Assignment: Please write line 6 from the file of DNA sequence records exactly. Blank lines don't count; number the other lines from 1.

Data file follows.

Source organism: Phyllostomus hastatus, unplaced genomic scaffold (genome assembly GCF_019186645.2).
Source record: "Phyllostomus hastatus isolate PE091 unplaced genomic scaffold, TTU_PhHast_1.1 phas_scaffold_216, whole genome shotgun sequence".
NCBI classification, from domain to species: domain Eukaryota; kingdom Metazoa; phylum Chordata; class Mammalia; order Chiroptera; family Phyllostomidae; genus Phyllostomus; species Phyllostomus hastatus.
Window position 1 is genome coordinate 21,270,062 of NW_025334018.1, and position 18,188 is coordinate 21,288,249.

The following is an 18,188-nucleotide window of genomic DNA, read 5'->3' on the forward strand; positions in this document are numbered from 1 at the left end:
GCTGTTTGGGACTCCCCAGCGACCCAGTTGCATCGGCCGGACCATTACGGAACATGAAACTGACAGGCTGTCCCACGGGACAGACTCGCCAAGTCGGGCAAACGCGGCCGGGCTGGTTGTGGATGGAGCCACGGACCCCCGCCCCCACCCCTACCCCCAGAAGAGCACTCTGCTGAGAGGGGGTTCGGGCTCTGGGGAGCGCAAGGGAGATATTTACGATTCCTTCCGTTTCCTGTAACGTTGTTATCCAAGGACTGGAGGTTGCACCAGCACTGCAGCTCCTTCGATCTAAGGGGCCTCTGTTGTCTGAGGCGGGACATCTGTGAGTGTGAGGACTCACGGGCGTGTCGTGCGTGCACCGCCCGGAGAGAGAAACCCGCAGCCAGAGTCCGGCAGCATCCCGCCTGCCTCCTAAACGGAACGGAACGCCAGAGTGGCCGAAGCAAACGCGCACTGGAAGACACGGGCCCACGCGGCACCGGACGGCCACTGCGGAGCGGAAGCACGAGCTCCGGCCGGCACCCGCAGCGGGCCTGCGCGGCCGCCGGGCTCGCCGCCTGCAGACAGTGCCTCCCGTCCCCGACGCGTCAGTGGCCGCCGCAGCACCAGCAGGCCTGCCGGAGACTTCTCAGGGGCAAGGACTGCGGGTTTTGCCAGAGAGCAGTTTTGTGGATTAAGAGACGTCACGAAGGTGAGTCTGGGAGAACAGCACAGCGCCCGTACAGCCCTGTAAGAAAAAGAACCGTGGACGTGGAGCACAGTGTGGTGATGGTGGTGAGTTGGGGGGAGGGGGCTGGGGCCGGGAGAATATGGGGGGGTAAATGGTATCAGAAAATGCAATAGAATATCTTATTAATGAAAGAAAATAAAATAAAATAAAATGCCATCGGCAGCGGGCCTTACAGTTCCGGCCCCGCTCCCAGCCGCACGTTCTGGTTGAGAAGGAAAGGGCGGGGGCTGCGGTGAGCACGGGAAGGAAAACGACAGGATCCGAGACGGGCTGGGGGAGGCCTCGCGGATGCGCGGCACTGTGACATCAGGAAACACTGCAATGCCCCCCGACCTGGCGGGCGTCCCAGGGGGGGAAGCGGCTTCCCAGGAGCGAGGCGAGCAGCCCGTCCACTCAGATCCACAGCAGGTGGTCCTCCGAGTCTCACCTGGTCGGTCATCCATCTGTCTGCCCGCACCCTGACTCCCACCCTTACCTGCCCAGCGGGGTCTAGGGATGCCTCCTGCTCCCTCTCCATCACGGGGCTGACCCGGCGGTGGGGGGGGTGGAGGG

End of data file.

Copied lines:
GCTGTTTGGGACTCCCCAGCGACCCAGTTGCATCGGCCGGACCATTACGGAACATGAAACTGACAGGCTGTCCCACGGGACAGACTCGCCAAGTCGGGCAAACGCGGCCGGGCTGGTTGTGGATGGAGCCACGGACCCCCGCCCCCACCCCTACCCCCAGAAGAGCACTCTGCTGAGAGGGGGTTCGGGCTCTGGGGAGCGCAAGGGAGATATTTACGATTCCTTCCGTTTCCTGTAACGTTGTTATCCAAGGACTGGAGGTTGCACCAGCACTGCAGCTCCTTCGATCTAAGGGGCCTCTGTTGTCTGAGGCGGGACATCTGTGAGTGTGAGGACTCACGGGCGTGTCGTGCGTGCACCGCCCGGAGAGAGAAACCCGCAGCCAGAGTCCGGCAGCATCCCGCCTGCCTCCTAAACGGAACGGAACGCCAGAGTGGCCGAAGCAAACGCGCACTGGAAGACACGGGCCCACGCGGCACCGGACGGCCACTGCGGAGCGGAAGCACGAGCTCCGGCCGGCACCCGCAGCGGGCCTGCGCGGCCGCCGGGCTCGCCGCCTGCAGACAGTGCCTCCCGTCCCCGACGCGTCAGTGGCCGCCGCAGCACCAGCAGGCCTGCCGGAGACTTCTCAGGGGCAAGGACTGCGGGTTTTGCCAGAGAGCAGTTTTGTGGATTAAGAGACGTCACGAAGGTGAGTCTGGGAGAACAGCACAGCGCCCGTACAGCCCTGTAAGAAAAAGAACCGTGGACGTGGAGCACAGTGTGGTGATGGTGGTGAGTTGGGGGGAGGGGGCTGGGGCCGGGAGAATATGGGGGGGTAAATGGTATCAGAAAATGCAATAGAATATCTTATTAATGAAAGAAAATAAAATAAAATAAAATGCCATCGGCAGCGGGCCTTACAGTTCCGGCCCCGCTCCCAGCCGCACGTTCTGGTTGAGAAGGAAAGGGCGGGGGCTGCGGTGAGCACGGGAAGGAAAACGACAGGATCCGAGACGGGCTGGGGGAGGCCTCGCGGATGCGCGGCACTGTGACATCAGGAAACACTGCAATGCCCCCCGACCTGGCGGGCGTCCCAGGGGGGGAAGCGGCTTCCCAGGAGCGAGGCGAGCAGCCCGTCCACTCAGATCCACAGCAGGTGGTCCTCCGAGTCTCACCTGGTCGGTCATCCATCTGTCTGCCCGCACCCTGACTCCCACCCTTACCTGCCCAGCGGGGTCTAGGGATGCCTCCTGCTCCCTCTCCATCACGGGGCTGACCCGGCGGTGGGGGGGGTGGAGGG